Similar to the millions of women around the world who are currently in violent relationships, Kemba Smith Pradia never imagined herself involved with a partner who could become physically abusive. A freshman in college and on her own for the first time, Pradia says that like most domestic violence scenarios, her boyfriend displayed issues with control. Looking back, the Richmond, Va. native now sees with perfect vision all the signs that led to her not only becoming a victim of abuse, but an inmate serving over 24 years in federal prison.

“Initially he was my knight in shining armor,” says Pradia of Peter Hall, the man who would later become her boyfriend and the father of her son. “My first semester went well but the second semester I started to have issues with self esteem,” said Pradia, who now travels the country speaking to young women across the country about the dangers of domestic violence.

A prominent drug dealer in the Hampton area, Hall was popular on the university campus and appeared to be capable of everything but the mental and physical abuse he would later inflict. “I wondered who he was because it seemed like everyone wanted to be around him at the time,” said Pradia, who was misled by Hall’s character in part because students who were “successful and on the Dean’s List” often associated with the cocaine dealer.

Pradia soon found herself entangled not only in an abusive situation, but involved with a drug dealer turned murderer who would later force her on the road, while pregnant, as he fled punishment for killing his best friend.

“People don’t take time to get to know their partners. What you see in the beginning is a mask,” said Pat Thompson, director of Family Services, a state program that offers comprehensive help to women and their children in situations of domestic violence. “Because we don’t get to know people, the real person surfaces about thee to four months into the relationship.” Along with answering domestic violence calls with police, the program also boasts a 24-hour hotline, emergency shelters for women and children, legal resources, and individual and group counseling.

As with almost all cases of domestic violence, Pradia’s situation escalated and spiraled out of control. After weeks of the transient lifestyle on the run, Pradia begged for permission to return home, which Hall eventually allowed shortly before being found dead in the apartment the two had shared, the victim of a brutal homicide. With their lead suspect for murder and drug trafficking dead, all police attention focused on Pradia.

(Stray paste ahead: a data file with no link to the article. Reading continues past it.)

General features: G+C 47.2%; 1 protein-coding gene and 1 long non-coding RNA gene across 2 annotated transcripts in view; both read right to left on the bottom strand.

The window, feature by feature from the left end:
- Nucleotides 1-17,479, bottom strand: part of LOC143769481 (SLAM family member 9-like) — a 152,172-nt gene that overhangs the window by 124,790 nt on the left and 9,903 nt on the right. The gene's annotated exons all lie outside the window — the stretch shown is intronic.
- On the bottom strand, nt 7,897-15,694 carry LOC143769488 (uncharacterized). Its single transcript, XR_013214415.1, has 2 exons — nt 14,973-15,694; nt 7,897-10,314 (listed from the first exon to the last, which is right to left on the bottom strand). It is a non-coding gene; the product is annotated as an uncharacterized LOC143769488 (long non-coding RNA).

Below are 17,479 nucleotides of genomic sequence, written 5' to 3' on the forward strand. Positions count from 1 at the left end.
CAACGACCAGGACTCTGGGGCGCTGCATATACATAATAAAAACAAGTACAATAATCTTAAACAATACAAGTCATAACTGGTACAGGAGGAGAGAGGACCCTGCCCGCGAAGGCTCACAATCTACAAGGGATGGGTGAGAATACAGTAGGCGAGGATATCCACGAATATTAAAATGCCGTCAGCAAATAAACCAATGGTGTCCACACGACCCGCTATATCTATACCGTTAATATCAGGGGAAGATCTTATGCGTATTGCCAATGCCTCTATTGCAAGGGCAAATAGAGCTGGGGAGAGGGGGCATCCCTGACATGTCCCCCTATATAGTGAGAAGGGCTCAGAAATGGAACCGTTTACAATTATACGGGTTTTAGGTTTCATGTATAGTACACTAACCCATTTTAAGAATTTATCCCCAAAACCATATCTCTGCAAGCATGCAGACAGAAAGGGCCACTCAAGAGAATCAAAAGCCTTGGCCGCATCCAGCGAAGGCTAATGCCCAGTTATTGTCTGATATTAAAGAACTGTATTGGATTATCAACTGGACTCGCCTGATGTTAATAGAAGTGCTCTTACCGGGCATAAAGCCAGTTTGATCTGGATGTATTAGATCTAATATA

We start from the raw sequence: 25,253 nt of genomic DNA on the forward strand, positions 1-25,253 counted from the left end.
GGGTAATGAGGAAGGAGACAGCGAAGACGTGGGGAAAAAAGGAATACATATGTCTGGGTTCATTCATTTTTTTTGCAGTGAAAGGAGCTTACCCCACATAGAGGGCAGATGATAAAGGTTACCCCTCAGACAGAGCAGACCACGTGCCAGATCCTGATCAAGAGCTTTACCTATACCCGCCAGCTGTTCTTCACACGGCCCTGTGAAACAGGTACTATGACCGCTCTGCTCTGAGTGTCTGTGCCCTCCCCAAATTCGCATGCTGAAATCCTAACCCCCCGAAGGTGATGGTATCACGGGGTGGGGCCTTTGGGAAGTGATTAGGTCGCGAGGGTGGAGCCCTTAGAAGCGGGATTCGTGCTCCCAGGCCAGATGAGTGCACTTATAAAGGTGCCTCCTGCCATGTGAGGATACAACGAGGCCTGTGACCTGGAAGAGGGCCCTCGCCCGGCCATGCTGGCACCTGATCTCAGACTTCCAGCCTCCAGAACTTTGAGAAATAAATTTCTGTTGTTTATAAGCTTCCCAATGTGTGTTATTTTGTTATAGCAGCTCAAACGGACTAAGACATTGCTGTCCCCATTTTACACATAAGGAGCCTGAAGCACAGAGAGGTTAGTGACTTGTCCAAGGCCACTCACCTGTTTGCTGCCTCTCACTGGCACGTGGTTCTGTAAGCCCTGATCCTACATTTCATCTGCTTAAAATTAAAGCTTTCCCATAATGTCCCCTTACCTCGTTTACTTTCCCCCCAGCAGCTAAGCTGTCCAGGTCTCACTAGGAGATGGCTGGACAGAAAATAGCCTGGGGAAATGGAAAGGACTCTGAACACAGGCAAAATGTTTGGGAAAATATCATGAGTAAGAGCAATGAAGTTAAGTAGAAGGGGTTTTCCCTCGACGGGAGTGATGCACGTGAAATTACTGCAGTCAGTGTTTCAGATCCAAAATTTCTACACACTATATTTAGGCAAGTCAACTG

“I was sentenced as a first time non-violent drug offender to 24 ½ years in federal prison even though the prosecutor said I never handled or used any of the drugs that were involved,” said Pradia, who believes she was sentenced so harshly to set an example and because money was used to search for the couple while on they were on the run. “I believe my crime was falling in love with the wrong person.”

Bringing to light the ongoing struggle against mandatory minimums, Pradia became another statistic in the growing trend of women being harshly sentenced under conspiracy charges for crimes committed by an intimate partner or family member. Mandatory minimums, or automatic sentences handed down for crimes such as drug trafficking and gun possession, began with the 1986 Anti-Drug Abuse Act as the Reagan Administration desperately tried to combat the wave of crack drowning inner cities and suburbia alike.

While mandatory minimums were set in place with the best of intentions, the law essentially shifts power from judges to prosecutors, who decide whether or not to charge a suspect with a crime that carries a mandatory minimum sentence. The current system of mandatory minimums also allows prosecutors to go after addicts and low-level participants with the same charges as the leader of an operation.

According to Families Against Mandatory Minimums (FAMM), the law has created prisons over run with women, where 66 percent of all female offenders are serving time for drug related crimes.

According to reports released by the Justice Policy Institute, 89 percent of all persons serving mandatory minimum prison time in the state of Maryland are African American, which fuels arguments that mandatory minimums have been funneling minorities to prison cells for years.

Now, with talk of a movie to follow her first book, Poster Child: The Kemba Smith Story, Pradia warns women of all ages to take action if they feel uncomfortable in any relationship. “If you see certain signs that just aren’t right- that are red flags- pay closer attention to them. Don’t just brush those signs under the rug.” Released in December 2000 with a pardon from President William Clinton, Pradia was finally able to mother her child, as well as complete her degree in her new found calling of social work.

With Maryland’s violent crime rates the lowest since 1978, victims trapped in violent situations are not without resources to save themselves and their children. Maryland currently has a choice of 20 domestic violence programs that provide service to all jurisdictions in the state. The 2010 legislative year alone saw the passage of 10 bills supporting anti-domestic violence measures by the Maryland General Assembly.

While new legislation provides more protection for victims, Thompson, who considers the healing of women her life’s work, believes satisfaction won’t be guaranteed until there are no women in need of shelter from a loved one. “Domestic violence is a part of the overall cloth of violence. This is just one aspect of it. Until every human being learns how to treat other human beings with dignity and respect, there will always be room for domestic violence.”


Alexis Taylor

AFRO Staff Writer